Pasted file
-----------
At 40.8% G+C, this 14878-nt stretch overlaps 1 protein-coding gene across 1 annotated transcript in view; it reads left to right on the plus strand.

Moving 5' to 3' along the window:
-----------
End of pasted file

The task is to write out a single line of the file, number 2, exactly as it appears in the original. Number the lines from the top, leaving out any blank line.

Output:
Moving 5' to 3' along the window: